• The socio-cultural importance of Mauritia flexuosa palm swamps (aguajales) and implications for multi-use management in two Maijuna communities of the Peruvian Amazon

      Gilmore, Michael P.; Endress, Bryan A.; Horn, Christa M. (2013)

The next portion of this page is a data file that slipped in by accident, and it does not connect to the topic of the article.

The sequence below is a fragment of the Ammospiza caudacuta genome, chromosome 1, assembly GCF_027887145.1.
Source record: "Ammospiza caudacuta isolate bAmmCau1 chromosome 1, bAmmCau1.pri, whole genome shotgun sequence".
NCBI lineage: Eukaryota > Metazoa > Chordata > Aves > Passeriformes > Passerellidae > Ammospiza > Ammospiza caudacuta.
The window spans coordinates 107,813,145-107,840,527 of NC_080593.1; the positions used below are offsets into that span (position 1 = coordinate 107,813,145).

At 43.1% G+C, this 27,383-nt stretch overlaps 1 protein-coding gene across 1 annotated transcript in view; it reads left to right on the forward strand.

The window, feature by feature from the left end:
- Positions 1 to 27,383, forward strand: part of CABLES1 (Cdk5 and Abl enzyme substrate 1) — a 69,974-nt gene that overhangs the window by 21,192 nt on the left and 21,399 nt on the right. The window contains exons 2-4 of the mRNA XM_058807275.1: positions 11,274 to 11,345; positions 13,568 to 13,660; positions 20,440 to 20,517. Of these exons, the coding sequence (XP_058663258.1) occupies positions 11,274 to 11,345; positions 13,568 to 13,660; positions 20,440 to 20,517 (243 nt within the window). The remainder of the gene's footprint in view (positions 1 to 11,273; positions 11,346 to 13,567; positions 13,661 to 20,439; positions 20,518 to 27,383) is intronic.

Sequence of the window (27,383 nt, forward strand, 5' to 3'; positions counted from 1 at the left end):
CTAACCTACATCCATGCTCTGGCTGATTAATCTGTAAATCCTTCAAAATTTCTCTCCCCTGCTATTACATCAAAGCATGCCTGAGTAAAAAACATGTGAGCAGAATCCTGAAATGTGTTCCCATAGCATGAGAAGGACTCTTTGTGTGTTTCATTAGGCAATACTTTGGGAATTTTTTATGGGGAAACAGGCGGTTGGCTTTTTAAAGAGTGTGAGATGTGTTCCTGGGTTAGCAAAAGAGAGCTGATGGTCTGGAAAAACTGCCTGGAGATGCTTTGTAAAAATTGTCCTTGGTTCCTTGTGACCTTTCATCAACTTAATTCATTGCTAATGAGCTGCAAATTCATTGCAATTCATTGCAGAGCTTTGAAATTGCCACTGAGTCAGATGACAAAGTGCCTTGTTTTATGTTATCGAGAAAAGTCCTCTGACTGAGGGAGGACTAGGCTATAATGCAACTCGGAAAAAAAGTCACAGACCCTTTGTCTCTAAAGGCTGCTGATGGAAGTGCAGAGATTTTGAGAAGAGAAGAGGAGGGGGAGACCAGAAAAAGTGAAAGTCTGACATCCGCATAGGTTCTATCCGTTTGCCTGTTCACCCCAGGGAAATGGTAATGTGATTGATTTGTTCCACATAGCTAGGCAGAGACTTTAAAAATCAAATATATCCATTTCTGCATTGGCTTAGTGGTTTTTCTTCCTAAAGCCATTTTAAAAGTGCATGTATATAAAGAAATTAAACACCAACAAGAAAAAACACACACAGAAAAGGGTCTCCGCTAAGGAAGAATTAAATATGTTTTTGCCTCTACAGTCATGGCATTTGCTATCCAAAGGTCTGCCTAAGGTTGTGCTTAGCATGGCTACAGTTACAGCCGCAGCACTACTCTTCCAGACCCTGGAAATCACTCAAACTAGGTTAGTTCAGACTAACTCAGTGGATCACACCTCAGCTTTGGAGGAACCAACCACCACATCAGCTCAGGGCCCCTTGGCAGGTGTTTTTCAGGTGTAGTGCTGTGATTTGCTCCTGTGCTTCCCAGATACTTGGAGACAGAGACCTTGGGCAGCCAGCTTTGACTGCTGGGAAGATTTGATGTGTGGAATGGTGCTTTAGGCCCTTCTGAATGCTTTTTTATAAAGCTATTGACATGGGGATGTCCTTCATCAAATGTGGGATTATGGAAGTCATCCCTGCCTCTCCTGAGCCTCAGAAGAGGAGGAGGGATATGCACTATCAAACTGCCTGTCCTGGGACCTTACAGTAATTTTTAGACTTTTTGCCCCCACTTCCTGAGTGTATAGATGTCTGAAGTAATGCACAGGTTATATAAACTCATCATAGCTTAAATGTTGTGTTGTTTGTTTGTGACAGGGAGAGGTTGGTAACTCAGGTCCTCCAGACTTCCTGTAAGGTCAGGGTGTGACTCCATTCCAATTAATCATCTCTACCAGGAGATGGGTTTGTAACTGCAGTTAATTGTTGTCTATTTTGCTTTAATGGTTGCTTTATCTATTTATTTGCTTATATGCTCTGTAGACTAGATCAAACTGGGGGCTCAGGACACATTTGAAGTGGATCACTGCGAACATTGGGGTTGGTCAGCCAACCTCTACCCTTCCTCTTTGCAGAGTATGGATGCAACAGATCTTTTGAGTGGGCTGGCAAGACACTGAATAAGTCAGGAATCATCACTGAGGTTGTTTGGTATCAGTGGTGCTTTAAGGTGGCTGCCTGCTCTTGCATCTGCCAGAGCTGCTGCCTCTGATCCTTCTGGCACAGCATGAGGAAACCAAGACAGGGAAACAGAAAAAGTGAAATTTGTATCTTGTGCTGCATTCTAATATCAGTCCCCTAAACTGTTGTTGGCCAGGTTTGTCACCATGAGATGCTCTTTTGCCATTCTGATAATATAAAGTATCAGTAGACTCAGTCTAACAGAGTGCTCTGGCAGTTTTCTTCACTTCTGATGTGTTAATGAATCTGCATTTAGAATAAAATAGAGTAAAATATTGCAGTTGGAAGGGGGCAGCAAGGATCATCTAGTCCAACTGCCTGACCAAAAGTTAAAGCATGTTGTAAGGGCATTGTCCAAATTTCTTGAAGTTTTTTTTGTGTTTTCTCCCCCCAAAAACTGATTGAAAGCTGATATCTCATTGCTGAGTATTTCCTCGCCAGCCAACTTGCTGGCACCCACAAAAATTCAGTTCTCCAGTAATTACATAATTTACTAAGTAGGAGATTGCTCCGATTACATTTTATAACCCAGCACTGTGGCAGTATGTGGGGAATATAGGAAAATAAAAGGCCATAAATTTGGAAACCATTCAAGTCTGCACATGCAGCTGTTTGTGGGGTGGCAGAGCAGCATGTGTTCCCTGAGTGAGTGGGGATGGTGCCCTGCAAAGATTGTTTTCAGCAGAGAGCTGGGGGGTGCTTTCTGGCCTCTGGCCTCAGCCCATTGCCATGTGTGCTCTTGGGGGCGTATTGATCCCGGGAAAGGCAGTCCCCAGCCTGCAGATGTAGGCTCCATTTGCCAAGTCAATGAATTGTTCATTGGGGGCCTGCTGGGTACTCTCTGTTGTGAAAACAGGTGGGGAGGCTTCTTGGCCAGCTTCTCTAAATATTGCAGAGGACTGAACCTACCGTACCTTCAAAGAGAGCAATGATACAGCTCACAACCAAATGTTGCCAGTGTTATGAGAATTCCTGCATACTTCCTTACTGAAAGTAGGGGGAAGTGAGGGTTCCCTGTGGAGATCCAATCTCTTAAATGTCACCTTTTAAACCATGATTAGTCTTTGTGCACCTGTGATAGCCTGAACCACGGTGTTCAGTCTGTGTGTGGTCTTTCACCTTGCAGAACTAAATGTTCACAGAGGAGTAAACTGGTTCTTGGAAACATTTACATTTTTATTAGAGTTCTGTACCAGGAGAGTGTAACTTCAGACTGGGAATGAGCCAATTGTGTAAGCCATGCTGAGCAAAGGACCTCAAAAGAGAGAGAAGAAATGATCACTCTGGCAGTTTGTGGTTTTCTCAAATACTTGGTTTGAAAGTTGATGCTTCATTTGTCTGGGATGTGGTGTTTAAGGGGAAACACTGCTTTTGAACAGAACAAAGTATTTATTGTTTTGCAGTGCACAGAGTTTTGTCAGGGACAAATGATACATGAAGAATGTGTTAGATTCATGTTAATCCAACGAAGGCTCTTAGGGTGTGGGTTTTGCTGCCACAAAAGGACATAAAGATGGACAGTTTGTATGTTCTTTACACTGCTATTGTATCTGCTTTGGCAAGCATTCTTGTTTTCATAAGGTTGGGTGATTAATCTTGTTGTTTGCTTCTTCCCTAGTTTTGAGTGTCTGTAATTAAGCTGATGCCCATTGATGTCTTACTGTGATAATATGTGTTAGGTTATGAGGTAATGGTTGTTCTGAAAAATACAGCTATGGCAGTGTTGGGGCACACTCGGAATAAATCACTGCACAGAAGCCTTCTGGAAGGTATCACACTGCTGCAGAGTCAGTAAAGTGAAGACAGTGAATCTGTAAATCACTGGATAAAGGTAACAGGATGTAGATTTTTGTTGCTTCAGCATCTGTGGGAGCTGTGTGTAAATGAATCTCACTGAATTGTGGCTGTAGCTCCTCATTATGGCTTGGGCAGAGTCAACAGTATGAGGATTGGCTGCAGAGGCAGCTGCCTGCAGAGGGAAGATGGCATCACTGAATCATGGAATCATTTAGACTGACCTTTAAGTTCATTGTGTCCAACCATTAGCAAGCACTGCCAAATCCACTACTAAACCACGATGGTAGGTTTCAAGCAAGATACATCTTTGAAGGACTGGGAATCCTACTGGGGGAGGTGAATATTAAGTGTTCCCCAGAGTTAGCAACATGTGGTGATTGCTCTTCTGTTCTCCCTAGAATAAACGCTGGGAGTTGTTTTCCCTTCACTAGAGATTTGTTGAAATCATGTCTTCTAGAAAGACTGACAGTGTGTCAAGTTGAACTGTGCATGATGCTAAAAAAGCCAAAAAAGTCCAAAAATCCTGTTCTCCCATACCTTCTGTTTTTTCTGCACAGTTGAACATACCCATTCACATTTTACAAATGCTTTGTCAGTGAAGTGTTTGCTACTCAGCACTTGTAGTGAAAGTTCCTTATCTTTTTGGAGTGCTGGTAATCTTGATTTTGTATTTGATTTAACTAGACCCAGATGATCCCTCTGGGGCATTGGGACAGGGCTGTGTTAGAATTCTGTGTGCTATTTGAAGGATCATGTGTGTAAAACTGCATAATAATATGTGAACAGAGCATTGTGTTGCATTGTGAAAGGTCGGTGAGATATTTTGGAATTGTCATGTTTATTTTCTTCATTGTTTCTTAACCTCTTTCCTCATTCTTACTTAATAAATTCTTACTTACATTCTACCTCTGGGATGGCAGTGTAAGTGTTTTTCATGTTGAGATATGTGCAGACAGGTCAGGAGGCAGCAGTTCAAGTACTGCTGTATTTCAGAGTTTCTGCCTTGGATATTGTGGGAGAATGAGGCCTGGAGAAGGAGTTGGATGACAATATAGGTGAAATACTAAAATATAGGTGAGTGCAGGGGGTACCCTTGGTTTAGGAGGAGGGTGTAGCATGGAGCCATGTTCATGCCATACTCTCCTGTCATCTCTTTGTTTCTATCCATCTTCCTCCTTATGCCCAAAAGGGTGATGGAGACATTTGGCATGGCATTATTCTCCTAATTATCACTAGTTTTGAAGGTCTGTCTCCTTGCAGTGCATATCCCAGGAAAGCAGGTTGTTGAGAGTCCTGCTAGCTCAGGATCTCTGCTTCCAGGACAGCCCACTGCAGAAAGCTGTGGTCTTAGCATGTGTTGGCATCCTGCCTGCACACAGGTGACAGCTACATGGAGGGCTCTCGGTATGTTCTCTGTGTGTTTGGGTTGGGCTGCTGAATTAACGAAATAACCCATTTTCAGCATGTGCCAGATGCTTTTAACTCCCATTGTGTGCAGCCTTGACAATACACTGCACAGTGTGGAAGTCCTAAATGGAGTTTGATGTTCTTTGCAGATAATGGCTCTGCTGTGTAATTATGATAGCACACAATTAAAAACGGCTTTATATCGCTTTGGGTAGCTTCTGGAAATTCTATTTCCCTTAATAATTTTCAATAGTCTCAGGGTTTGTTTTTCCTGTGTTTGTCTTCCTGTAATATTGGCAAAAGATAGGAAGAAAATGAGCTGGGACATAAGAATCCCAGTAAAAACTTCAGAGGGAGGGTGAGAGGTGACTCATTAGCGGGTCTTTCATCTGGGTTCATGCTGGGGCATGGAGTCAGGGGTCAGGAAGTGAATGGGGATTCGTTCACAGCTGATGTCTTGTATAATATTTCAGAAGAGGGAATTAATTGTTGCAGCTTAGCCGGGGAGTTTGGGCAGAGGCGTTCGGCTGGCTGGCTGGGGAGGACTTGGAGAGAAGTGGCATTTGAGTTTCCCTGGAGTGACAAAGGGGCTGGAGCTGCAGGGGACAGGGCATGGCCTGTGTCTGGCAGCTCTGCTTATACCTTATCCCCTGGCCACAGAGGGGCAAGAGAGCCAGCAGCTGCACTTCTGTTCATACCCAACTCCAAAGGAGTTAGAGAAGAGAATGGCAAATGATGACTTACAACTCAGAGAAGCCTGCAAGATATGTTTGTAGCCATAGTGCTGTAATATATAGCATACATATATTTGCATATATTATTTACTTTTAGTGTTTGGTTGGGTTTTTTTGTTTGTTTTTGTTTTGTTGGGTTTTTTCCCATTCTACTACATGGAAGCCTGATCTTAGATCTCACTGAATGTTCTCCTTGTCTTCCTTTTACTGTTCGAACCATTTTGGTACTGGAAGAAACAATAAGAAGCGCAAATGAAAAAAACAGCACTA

Background Fruit from the palm Mauritia flexuosa (aguaje) is harvested throughout the Peruvian Amazon for subsistence and commercial purposes. Recent estimates suggest that residents of Iquitos, the largest city in the region, consume approximately 148.8 metric tons of aguaje fruit per month, the vast majority of which is harvested by felling and killing adult female trees. In this study, we sought to better understand and document the importance of M. flexuosa palm swamps (aguajales) in two Maijuna indigenous communities to inform the sustainable management of this habitat and species. Methods Semi-structured interviews, focus groups, and household surveys were carried out to assess the significance of aguajales and their associated plant and animal resources as well as to determine how the relationship that the Maijuna have with aguajales has changed over time. Results Aguajales and their associated resources are culturally significant and useful to the Maijuna in a wide variety of ways. In addition to M. flexuosa, the Maijuna use over 60 different species of plants from aguajales. When M. flexuosa is in fruit, aguajales are important hunting areas with a total of 20 different animal species hunted. The Maijuna also have traditional beliefs about aguajales, believing that malevolent supernatural beings reside in them. Notably, the relationship that the Maijuna have with aguajales has changed considerably over the years as aguaje fruit went from a subsistence item collected opportunistically from the ground to a market good destructively harvested beginning in the early 1990s. The Maijuna are concerned not only about how this has affected the future commercial harvest of aguaje but also about its effects on game animals given the importance of hunting to Maijuna cultural identity, subsistence, and income generation. Conclusions In order to meet the multiple socio-cultural and economic needs of the Maijuna, sustainable management efforts must be expanded to not only focus on the commercial harvest of aguaje but also other facets of their relationship with this habitat. Our study suggests that the research and development of multi-use forest management plans must not be restricted to commercial forest products and ecosystem services given that many communities rely on tropical forests for a wide range of non-market cultural, economic, and subsistence goods and services.